The present invention can further include heat-spreading reinforcement plates 62 brazed onto the fluid vessel 44 in order to produce a highly reliable flat surface for interfacing with high heat flux electronics as well as for spreading the heat into the fluid vessel 44. The heat spreading reinforcement plates 62 are preferably stamped such that the highly reliable flat surfaces can be achieved without machining. The heat spreading reinforcement plates 62 preferably take the form of an upper heat-spreading reinforcement plate 64 and a lower heat-spreading reinforcement plate 66 brazed onto the outer surface of the fluid vessel 44. The heat-spreading reinforcement plates 62 can be manufactured from a variety of materials, although in one embodiment copper is contemplated. The use of these plates 62 can serve to make the present invention more rigid and thus help specific design usages achieve more uniform dimensional tolerances. Although the heat spreading reinforcement plates 62 can provide these benefits, it should be understood that a similar effect can be accomplished by increasing the gauge of the fluid vessel 44 without the need for the plates 62. This embodiment, in turn, would reduce part count.
The use of the multi-part heat sink device 34 fabricated utilizing brazing techniques allows for inexpensive construction. The flow of coolant 48 through the uniquely designed heat sink device 34 further can provide improvements in performance allowing use with anti-freeze solution having increased temperatures. The present invention thereby can achieve improvements in performance over sophisticated prior art heat sinks while additionally providing a reduction in fabrication costs.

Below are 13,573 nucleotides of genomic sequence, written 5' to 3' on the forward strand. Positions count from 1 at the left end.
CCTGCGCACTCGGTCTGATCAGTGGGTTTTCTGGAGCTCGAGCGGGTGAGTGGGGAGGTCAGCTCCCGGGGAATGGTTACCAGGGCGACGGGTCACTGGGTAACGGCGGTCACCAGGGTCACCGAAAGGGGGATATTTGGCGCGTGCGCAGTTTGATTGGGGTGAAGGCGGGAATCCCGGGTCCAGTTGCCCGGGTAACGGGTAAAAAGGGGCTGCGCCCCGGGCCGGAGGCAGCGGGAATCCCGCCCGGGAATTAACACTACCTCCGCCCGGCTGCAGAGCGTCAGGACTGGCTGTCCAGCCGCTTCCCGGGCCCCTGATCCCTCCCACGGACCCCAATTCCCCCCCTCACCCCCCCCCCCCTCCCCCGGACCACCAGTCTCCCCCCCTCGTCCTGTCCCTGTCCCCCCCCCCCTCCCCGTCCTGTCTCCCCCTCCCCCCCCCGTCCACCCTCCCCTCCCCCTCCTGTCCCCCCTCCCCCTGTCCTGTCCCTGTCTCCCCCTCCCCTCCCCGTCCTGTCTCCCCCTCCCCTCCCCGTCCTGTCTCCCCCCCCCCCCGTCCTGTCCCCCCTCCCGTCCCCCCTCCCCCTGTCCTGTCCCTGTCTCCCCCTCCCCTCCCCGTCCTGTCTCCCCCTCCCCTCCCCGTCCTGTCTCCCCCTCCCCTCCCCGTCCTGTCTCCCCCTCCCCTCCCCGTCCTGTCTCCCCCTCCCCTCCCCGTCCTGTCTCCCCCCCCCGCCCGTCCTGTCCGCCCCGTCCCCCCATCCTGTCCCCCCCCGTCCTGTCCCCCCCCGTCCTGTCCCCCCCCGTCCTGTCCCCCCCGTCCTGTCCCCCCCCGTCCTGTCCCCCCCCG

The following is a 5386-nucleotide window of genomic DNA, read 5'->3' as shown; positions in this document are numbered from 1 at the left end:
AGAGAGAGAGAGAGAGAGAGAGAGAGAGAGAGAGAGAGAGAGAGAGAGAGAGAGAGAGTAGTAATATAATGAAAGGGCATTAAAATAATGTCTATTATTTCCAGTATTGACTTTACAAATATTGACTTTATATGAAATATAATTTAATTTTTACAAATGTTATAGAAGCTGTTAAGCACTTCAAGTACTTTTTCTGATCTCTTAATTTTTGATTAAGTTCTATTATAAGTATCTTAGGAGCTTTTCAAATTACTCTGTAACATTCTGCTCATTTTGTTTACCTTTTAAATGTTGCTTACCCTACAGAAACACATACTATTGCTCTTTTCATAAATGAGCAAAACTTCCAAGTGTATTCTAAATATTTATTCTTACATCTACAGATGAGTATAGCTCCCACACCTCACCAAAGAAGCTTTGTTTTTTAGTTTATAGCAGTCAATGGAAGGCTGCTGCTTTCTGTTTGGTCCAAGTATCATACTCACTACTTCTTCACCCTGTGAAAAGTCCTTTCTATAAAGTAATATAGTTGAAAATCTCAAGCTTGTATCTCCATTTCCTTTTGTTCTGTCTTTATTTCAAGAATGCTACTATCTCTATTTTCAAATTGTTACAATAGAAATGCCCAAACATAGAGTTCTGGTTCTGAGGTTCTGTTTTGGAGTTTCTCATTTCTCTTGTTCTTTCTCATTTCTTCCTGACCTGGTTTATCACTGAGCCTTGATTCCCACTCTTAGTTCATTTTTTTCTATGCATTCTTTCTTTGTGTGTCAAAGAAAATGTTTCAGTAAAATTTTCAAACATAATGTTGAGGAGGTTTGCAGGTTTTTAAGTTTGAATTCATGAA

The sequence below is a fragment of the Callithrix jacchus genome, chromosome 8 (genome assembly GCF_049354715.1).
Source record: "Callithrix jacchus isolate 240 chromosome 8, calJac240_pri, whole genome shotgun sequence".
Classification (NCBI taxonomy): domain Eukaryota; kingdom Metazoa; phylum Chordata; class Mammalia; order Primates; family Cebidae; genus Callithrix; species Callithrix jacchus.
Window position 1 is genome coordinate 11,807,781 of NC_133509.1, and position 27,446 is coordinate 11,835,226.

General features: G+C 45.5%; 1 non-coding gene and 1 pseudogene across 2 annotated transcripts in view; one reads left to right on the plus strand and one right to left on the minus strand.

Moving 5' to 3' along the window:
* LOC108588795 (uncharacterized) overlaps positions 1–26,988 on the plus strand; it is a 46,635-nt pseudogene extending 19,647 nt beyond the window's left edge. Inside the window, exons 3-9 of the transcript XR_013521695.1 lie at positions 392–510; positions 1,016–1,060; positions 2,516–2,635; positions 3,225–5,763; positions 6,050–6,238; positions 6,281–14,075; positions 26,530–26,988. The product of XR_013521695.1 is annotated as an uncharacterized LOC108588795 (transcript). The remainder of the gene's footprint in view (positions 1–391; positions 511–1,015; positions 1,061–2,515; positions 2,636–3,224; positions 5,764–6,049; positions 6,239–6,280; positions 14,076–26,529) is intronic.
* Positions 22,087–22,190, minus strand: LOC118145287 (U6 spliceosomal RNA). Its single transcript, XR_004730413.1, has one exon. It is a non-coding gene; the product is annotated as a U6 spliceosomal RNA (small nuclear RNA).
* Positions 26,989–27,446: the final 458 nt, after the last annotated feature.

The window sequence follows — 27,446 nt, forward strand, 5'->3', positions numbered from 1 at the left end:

While particular embodiments of the invention have been shown and described, numerous variations and alternative embodiments will occur to those skilled in the art. Accordingly, it is intended that the invention be limited only in terms of the appended claims.
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|U.S. Classification||361/699, 361/698, 361/704, 361/702, 174/15.1, 165/80.4|
|International Classification||F28F3/02, F28F3/12, H05K7/20|
|Cooperative Classification||H05K7/20927, F28F3/027, F28D2021/0029, F28F3/12|
|European Classification||F28F3/12, F28F3/02D2, H05K7/20W20|
|Jun 24, 2002||AS||Assignment|
Owner name: DELPHI TECHNOLOGIES, INC., MICHIGAN
Free format text: ASSIGNMENT OF ASSIGNORS INTEREST;ASSIGNORS:JETER, MICHAEL A;MOCK, ROGER A;GERBSCH, ERICH W;AND OTHERS;REEL/FRAME:013052/0179;SIGNING DATES FROM 20020613 TO 20020614
|Jul 7, 2005||AS||Assignment|
Owner name: JPMORGAN CHASE BANK, N.A., TEXAS
Free format text: SECURITY AGREEMENT;ASSIGNOR:DELPHI TECHNOLOGIES, INC.;REEL/FRAME:016237/0402
Effective date: 20050614
|Apr 6, 2007||FPAY||Fee payment|
Year of fee payment: 4
|Apr 14, 2008||AS||Assignment|
Owner name: DELPHI TECHNOLOGIES, INC., MICHIGAN
Free format text: RELEASE OF SECURITY AGREEMENT;ASSIGNOR:JPMORGAN CHASE BANK, N.A.;REEL/FRAME:020808/0583
Effective date: 20080225
|Mar 30, 2011||FPAY||Fee payment|
Year of fee payment: 8
|Apr 28, 2015||FPAY||Fee payment|
Year of fee payment: 12